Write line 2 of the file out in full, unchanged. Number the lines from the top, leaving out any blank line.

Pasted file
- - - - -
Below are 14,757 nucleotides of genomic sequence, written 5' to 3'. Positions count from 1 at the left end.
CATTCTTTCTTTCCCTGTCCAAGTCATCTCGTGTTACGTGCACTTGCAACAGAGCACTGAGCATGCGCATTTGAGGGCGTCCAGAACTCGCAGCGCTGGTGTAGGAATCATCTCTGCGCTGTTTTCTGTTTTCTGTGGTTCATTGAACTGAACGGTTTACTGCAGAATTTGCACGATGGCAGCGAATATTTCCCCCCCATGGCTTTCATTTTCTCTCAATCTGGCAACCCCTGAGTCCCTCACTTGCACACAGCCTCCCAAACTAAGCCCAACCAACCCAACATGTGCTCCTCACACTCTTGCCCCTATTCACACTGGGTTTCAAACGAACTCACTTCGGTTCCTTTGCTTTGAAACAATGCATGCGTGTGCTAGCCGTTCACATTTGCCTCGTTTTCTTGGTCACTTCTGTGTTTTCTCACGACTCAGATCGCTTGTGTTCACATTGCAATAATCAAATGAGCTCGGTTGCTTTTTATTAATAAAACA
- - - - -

CATTCTTTCTTTCCCTGTCCAAGTCATCTCGTGTTACGTGCACTTGCAACAGAGCACTGAGCATGCGCATTTGAGGGCGTCCAGAACTCGCAGCGCTGGTGTAGGAATCATCTCTGCGCTGTTTTCTGTTTTCTGTGGTTCATTGAACTGAACGGTTTACTGCAGAATTTGCACGATGGCAGCGAATATTTCCCCCCCATGGCTTTCATTTTCTCTCAATCTGGCAACCCCTGAGTCCCTCACTTGCACACAGCCTCCCAAACTAAGCCCAACCAACCCAACATGTGCTCCTCACACTCTTGCCCCTATTCACACTGGGTTTCAAACGAACTCACTTCGGTTCCTTTGCTTTGAAACAATGCATGCGTGTGCTAGCCGTTCACATTTGCCTCGTTTTCTTGGTCACTTCTGTGTTTTCTCACGACTCAGATCGCTTGTGTTCACATTGCAATAATCAAATGAGCTCGGTTGCTTTTTATTAATAAAACA